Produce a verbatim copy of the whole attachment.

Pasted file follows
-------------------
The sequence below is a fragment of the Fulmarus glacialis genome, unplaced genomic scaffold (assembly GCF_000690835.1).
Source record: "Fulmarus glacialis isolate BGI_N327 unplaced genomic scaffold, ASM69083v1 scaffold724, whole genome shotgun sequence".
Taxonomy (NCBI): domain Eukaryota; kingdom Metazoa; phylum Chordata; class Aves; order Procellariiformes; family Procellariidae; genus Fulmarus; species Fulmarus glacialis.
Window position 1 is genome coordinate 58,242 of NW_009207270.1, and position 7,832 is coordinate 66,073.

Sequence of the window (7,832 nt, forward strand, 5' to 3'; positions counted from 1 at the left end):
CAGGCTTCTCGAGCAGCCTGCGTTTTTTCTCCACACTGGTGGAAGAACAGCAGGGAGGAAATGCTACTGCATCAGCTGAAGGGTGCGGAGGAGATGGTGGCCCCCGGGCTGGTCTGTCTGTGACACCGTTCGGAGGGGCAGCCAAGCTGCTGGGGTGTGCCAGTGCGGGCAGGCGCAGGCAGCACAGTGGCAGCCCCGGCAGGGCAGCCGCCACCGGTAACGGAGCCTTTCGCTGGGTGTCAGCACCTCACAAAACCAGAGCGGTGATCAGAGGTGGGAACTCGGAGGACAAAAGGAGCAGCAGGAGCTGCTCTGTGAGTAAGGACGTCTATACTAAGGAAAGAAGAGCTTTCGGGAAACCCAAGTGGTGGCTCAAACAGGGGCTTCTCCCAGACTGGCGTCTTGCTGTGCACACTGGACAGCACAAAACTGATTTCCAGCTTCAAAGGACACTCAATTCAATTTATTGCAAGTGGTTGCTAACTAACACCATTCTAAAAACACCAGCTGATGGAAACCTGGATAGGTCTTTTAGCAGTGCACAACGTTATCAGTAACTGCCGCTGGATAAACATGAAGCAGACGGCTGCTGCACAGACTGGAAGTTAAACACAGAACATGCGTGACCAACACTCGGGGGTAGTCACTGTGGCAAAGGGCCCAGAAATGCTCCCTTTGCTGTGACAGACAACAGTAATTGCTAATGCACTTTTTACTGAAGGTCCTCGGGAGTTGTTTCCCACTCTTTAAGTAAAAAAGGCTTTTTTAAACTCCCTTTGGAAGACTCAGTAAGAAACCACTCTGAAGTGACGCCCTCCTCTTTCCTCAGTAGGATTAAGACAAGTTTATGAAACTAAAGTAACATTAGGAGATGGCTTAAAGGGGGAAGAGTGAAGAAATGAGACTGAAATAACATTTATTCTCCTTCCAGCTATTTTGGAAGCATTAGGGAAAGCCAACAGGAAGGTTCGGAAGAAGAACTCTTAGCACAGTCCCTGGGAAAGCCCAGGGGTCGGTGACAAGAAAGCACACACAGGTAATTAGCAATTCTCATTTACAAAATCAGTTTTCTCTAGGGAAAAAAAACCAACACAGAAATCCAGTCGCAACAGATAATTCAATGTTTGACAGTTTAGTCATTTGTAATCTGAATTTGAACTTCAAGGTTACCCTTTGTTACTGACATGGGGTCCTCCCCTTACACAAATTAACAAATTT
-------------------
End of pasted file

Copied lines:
The sequence below is a fragment of the Fulmarus glacialis genome, unplaced genomic scaffold (assembly GCF_000690835.1).
Source record: "Fulmarus glacialis isolate BGI_N327 unplaced genomic scaffold, ASM69083v1 scaffold724, whole genome shotgun sequence".
Taxonomy (NCBI): domain Eukaryota; kingdom Metazoa; phylum Chordata; class Aves; order Procellariiformes; family Procellariidae; genus Fulmarus; species Fulmarus glacialis.
Window position 1 is genome coordinate 58,242 of NW_009207270.1, and position 7,832 is coordinate 66,073.

Sequence of the window (7,832 nt, forward strand, 5' to 3'; positions counted from 1 at the left end):
CAGGCTTCTCGAGCAGCCTGCGTTTTTTCTCCACACTGGTGGAAGAACAGCAGGGAGGAAATGCTACTGCATCAGCTGAAGGGTGCGGAGGAGATGGTGGCCCCCGGGCTGGTCTGTCTGTGACACCGTTCGGAGGGGCAGCCAAGCTGCTGGGGTGTGCCAGTGCGGGCAGGCGCAGGCAGCACAGTGGCAGCCCCGGCAGGGCAGCCGCCACCGGTAACGGAGCCTTTCGCTGGGTGTCAGCACCTCACAAAACCAGAGCGGTGATCAGAGGTGGGAACTCGGAGGACAAAAGGAGCAGCAGGAGCTGCTCTGTGAGTAAGGACGTCTATACTAAGGAAAGAAGAGCTTTCGGGAAACCCAAGTGGTGGCTCAAACAGGGGCTTCTCCCAGACTGGCGTCTTGCTGTGCACACTGGACAGCACAAAACTGATTTCCAGCTTCAAAGGACACTCAATTCAATTTATTGCAAGTGGTTGCTAACTAACACCATTCTAAAAACACCAGCTGATGGAAACCTGGATAGGTCTTTTAGCAGTGCACAACGTTATCAGTAACTGCCGCTGGATAAACATGAAGCAGACGGCTGCTGCACAGACTGGAAGTTAAACACAGAACATGCGTGACCAACACTCGGGGGTAGTCACTGTGGCAAAGGGCCCAGAAATGCTCCCTTTGCTGTGACAGACAACAGTAATTGCTAATGCACTTTTTACTGAAGGTCCTCGGGAGTTGTTTCCCACTCTTTAAGTAAAAAAGGCTTTTTTAAACTCCCTTTGGAAGACTCAGTAAGAAACCACTCTGAAGTGACGCCCTCCTCTTTCCTCAGTAGGATTAAGACAAGTTTATGAAACTAAAGTAACATTAGGAGATGGCTTAAAGGGGGAAGAGTGAAGAAATGAGACTGAAATAACATTTATTCTCCTTCCAGCTATTTTGGAAGCATTAGGGAAAGCCAACAGGAAGGTTCGGAAGAAGAACTCTTAGCACAGTCCCTGGGAAAGCCCAGGGGTCGGTGACAAGAAAGCACACACAGGTAATTAGCAATTCTCATTTACAAAATCAGTTTTCTCTAGGGAAAAAAAACCAACACAGAAATCCAGTCGCAACAGATAATTCAATGTTTGACAGTTTAGTCATTTGTAATCTGAATTTGAACTTCAAGGTTACCCTTTGTTACTGACATGGGGTCCTCCCCTTACACAAATTAACAAATTT